Baugh, in his turn, had received a cut on his left hand, which disabled it. He had another deep cut on his neck and a gash on the back of his head from a musket butt. More serious harm to Baugh and Hewson was prevented by Sheikh Paltu, a Muslim sepoy, who held Mangal Pandey by his waist while the British officers escaped from what could have been their deaths. The saviour of Baugh and Hewson released Mangal Pandey only when members of the quarter-guard threatened to shoot him if he did not let go of Mangal Pandey.
His actions created a name for the mutinous sepoys: British officers called them Pandies The commanding officer of the 34th Native Infantry, Steven Wheler, now appeared in the parade-ground. He ordered the jemadar to arrest the defiant sepoy. The jemadar replied, “The men won’t go.” Wheler repeated the order twice and the jemadar told his men to advance. They proceeded a few pace, stopped and refused to go any further. Wheler realised the futility of trying to enforce his order...
By now the news of the commotion in the parade ground had reached Major-General John Hearsey who commanded the Presidency Division. The General asked why the sepoy had not been arrested and he was told that the guard would not take orders... Hearsey then rode up to the quarter-guard. He pointed his pistol at the jemadar and said, “The first man who refuses to march when I give the word is a dead man. Quick march!” He then went towards Mangal Pandey; the guard followed while his sons covered the jemadar with their pistols. It was now Mangal Pandey’s turn to act. This is what he did, in the words of Hearsey:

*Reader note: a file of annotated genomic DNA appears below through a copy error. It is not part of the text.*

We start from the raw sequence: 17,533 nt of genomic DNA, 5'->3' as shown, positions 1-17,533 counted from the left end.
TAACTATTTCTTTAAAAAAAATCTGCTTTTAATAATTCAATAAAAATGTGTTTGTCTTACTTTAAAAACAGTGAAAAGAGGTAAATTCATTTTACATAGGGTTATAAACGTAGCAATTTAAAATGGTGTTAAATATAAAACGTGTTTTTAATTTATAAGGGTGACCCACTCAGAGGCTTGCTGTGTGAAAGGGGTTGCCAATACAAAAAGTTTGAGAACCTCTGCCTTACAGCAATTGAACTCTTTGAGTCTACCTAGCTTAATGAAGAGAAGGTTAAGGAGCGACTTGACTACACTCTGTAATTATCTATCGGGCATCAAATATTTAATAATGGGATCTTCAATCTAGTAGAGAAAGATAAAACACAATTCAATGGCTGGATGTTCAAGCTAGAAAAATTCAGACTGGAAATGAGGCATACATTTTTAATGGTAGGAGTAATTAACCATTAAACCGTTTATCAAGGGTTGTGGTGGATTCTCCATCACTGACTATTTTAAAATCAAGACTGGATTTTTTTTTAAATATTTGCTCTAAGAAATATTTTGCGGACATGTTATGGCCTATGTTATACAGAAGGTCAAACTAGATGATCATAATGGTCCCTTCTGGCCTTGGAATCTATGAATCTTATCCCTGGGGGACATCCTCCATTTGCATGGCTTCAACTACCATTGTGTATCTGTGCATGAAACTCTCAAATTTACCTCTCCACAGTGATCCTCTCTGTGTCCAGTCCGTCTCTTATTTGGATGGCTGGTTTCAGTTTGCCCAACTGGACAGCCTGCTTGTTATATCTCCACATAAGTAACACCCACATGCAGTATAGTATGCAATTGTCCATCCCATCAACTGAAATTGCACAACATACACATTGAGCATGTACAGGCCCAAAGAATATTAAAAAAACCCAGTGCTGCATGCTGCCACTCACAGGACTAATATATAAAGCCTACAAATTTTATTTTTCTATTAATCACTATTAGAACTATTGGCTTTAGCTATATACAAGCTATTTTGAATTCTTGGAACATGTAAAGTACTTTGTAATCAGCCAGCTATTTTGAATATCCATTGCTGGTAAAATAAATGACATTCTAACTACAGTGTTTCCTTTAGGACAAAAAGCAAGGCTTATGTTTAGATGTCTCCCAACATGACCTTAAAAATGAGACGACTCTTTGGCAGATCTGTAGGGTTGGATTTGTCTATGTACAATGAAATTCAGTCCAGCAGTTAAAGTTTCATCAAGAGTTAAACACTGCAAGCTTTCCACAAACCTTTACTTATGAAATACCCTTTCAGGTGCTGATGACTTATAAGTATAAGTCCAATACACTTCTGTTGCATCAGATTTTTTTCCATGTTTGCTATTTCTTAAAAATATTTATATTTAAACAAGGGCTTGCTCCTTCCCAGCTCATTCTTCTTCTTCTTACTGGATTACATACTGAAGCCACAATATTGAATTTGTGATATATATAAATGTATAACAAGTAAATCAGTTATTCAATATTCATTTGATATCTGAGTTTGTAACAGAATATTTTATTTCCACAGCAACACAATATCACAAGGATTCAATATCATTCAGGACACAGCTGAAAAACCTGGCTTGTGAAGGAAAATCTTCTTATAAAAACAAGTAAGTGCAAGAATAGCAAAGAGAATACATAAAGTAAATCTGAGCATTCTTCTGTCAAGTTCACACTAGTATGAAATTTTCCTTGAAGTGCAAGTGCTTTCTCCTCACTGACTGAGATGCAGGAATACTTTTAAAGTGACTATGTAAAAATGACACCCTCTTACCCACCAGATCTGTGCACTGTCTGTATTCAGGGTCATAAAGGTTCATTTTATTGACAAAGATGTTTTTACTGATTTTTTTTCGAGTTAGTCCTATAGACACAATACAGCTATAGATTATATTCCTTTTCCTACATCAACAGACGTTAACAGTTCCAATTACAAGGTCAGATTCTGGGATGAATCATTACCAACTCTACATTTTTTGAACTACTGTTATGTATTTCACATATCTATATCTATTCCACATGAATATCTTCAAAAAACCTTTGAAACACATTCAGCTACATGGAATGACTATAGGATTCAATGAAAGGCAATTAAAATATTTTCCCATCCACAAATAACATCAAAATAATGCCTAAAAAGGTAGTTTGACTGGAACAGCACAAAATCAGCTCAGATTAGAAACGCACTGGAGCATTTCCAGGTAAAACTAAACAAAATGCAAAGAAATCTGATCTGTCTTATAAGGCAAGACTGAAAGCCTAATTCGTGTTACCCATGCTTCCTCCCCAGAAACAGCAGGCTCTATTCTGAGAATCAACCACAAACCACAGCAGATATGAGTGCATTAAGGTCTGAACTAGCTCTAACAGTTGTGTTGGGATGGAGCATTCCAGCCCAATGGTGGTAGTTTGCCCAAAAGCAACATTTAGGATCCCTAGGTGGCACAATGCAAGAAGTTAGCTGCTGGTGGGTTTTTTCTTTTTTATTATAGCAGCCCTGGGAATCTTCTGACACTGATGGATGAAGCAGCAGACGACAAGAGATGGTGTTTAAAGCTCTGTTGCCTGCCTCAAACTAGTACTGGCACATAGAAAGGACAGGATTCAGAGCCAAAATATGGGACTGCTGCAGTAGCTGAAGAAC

“It appeared the mutineer had suddenly altered his mind, I suppose seeing there was no chance of escape... He turned the musket muzzle towards his own breast hurriedly, touching the trigger with his toe. The muzzle must have swerved, for the bullet made a deep graze, ripping up the muscles of the chest, shoulder and neck, and he fell prostrate; we were on him at once. The guard calling out — ‘He has shot himself.’ A Sikh sepoy of the guard took his bloody tulwar from under him, for in falling he partly covered his sword with his body. His regimental jacket and clothes were on fire and smoking. I bid the jemadar and the sepoy to put the fire out, which they did... Dr Hutchinson being present, it was soon ascertained that the wound, though severe, was superficial, and the man was conveyed to the hospital.”
One could say that as Mangal Pandey left the parade ground for the hospital, he moved away from history into myth. He did not die of his wounds. He was tried. the verdict was a foregone conclusion. He was hanged a few days later, on April 8. His actions created a name for the mutinous sepoys of 1857: the British officers called them Pandies.
One incident on a fateful Sunday in March. Was it linked to what was to happen in north India in the summer of the same year? Who was Mangal Pandey and why did he act the way he did? What were the cartridges that he had spoken about? Why did he say he was acting for ‘our religion’?
Even one hundred and forty-eight years after the event and after a considerable amount of research on the subject, we have little or no precise knowledge about Mangal Pandey. There is a name
and there is an action. There is no record about where he came from. Who were his parents? Was he married? When was he recruited and by whom? Answers to all these questions are unknown and speculative. Mangal Pandey has no curriculum vitae to put up to the
board of history. He could have preserved this anonymity, like innumerable other sepoys, had he not shot at his superior officers in Barrackpore. His was an unexpected intrusion into history.
Extracted, with permission, from ‘Mangal Pandey: Brave Martyr or Accidental Hero?’, by Rudrangshu Mukherjee, Penguin India, Rs 150.